These IT-security-related predictions provide timely warning for chief information security officers (CISOs) about how bad actors will dramatically increase attacks that leverage poorly secured cryptographic keys and certificates on mobile devices, applications, servers and clouds to inject malware that is difficult to detect with traditional security controls and solutions. Additional predictions include insights into changes to be made in the Certificate Authority (CA) market, the impact
Tweet this: .@Venafi 2014 #predictions: 100% of #mobile #malware will misuse #certificates by 2015. #protectyourcerts
Prediction 1: 100 percent of mobile malware will misuse digital certificates
In 2013, cybercriminals and nation-backed operators used digital certificates to authenticate 27 percent of all mobile malware, making it appear as legitimate code. This represents growth from zero percent during the previous year. Venafi expects 100 percent of mobile malware attacks will use digital certificates by the end of 2014. This represents massive growth in the misuse of certificates and poses significant risk to enterprise security. Bad actors have learned that the easiest, fastest and most effective way to inject malware that resides undetected on mobile devices and supporting networks for extended periods is by signing the malware with compromised or stolen digital certificates. Attackers know that most global organizations cannot detect or respond to anomalous certificates that authenticate systems and users on their networks, devices and applications.
Prediction 2: Certificate Authorities (CAs) will need to provide full transparency
Some of the largest trust-based breaches to date have occurred as a result of certificate compromises that took advantage of weak CA issuance processes. Enterprises recognize that CA reliability is key to securing trust on the Internet and will demand transparency into how certificates are issued and what steps are taken to ensure they are properly protected. To provide greater, objective transparency, a governing body will emerge that enables CAs to prove that their processes can be trusted and that their digital certificates can be used to reduce the risk of certificate-enabled compromises.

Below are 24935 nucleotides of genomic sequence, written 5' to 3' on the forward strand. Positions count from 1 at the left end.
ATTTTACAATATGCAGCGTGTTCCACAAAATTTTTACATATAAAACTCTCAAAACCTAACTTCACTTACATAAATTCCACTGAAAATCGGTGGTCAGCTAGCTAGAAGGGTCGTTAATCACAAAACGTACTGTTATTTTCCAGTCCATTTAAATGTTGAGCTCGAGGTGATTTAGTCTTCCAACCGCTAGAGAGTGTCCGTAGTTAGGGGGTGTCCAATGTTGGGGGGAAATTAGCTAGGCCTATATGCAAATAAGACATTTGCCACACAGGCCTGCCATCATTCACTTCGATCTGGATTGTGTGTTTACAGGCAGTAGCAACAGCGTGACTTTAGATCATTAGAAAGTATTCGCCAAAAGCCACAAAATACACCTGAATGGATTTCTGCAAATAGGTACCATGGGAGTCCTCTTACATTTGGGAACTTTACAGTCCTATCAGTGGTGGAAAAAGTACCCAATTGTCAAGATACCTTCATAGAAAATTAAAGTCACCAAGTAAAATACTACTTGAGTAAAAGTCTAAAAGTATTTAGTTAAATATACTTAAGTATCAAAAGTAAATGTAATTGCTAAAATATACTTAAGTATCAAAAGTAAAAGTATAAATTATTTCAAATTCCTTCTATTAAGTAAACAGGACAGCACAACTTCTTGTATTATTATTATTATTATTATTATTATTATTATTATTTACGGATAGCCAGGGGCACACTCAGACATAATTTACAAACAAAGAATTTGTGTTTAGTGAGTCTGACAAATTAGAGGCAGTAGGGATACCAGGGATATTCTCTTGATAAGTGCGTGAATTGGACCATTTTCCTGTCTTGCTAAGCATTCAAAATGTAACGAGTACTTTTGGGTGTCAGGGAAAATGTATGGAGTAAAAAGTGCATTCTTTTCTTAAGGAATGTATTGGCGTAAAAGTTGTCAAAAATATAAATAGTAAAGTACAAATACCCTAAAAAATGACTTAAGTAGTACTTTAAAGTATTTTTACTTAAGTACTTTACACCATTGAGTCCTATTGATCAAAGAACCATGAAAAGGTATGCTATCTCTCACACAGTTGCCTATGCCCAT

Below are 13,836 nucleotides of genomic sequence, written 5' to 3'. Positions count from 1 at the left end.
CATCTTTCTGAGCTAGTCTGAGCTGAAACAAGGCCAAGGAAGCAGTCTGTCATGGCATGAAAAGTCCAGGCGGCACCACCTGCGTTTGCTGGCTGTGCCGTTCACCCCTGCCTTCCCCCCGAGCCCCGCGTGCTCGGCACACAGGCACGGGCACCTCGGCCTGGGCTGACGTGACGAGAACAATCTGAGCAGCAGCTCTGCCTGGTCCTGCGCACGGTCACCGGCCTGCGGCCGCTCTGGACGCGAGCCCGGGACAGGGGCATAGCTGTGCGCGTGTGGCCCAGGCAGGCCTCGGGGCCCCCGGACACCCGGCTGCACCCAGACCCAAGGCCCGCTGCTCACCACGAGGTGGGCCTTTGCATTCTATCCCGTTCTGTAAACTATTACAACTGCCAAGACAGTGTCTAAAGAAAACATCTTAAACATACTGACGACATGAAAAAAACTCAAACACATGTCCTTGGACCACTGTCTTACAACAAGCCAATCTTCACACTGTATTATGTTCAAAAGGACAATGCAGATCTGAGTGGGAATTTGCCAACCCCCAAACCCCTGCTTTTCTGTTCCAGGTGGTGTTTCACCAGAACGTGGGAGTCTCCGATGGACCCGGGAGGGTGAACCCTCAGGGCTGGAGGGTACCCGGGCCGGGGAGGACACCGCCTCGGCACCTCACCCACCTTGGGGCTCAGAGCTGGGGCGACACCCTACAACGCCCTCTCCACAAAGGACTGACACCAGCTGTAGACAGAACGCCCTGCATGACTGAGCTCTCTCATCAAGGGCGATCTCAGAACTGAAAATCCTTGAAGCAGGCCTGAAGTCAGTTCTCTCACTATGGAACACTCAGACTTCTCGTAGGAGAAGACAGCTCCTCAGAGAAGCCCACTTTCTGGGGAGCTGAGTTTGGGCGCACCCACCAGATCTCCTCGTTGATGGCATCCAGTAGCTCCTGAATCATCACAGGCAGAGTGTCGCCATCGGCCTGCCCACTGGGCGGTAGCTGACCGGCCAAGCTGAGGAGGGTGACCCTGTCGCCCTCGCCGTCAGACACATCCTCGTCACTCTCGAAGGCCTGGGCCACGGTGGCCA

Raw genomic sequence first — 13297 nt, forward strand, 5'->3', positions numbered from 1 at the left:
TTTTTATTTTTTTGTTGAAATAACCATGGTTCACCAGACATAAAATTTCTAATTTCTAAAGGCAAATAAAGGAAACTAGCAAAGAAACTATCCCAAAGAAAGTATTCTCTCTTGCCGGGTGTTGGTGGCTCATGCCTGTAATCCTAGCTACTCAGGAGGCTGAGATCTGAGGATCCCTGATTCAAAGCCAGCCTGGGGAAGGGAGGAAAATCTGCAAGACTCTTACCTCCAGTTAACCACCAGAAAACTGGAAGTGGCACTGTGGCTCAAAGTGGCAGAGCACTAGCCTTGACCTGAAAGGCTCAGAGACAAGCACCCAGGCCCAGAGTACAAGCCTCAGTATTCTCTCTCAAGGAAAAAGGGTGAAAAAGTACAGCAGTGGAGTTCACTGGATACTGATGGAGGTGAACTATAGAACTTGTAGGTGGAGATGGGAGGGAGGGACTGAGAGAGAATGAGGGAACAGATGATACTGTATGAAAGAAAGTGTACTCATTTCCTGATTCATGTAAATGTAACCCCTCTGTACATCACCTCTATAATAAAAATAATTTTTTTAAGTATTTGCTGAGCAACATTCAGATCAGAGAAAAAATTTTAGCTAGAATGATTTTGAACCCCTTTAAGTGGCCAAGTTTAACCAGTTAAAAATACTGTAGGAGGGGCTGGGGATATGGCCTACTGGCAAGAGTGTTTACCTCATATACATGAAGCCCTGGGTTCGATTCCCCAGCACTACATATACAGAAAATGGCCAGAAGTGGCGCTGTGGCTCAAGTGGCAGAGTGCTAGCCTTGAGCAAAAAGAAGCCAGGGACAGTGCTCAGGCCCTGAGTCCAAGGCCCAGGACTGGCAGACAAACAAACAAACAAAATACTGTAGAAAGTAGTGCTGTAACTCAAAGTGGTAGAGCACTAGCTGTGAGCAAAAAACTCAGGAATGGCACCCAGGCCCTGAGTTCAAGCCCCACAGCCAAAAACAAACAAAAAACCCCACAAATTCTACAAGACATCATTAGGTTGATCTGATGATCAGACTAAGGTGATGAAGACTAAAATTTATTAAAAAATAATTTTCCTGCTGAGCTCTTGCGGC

Prediction 3: In the wake of
Prediction 4: The era of the Internet-enabled human will bridge the gap between cybercrime and the physical world
2013 saw the introduction of wearable Internet-enabled devices such as Google Glass and Samsung Galaxy Gear. 2014 is set to see more innovation in this space, with IP-enabled contact lenses and other wearable technology. The rapid adoption of wearable devices will drive the increased usage of certificates to ensure they are securely authenticated to the network. This rapid adoption also dramatically increases the attack surface for cybercriminals to hack systems and networks. We may see the first cyberattack to impact a human physically because it compromises a digital certificate. For example, incorrect information provided to a wearable device may result in an accident and cause bodily harm.
Prediction 5: PRISM revelations and cybercriminal cloaking attacks will drive the need for more intelligent SSL use
According to the McAfee (Intel Security) Q3 Threats Report, there was a 1,600 percent increase in certificate-signed malware between Q1'12 and Q3'13. Forrester recently found that 44 percent of all enterprises have already experienced attacks on keys and certificates, and 60 percent cannot respond to such attacks within 24 hours.
"Traditionally, organizations have viewed keys and certificates as an operational problem and, for the most part, used encryption key management solutions to ensure their maintenance," said
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Venafi is the market leading cybersecurity company in Next-Generation Trust Protection (NGTP). Venafi delivered the first trust protection platform to secure cryptographic keys and digital certificates that every business and government depend on for secure communications, commerce, computing, and mobility. As part of an enterprise infrastructure protection strategy, Venafi Director prevents attacks on trust with automated discovery and intelligent policy enforcement, detects and reports on anomalous activity and increased threats, and remediates errors and attacks by automatically replacing keys and certificates. Venafi Threat Center provides research and threat intelligence for trust-based attacks. Venafi customers are among the world's most demanding, security-conscious Global 2000 organizations in financial services, insurance, high tech, telecommunications, aerospace, healthcare and retail. Venafi is backed by top-tier venture capital funds, including
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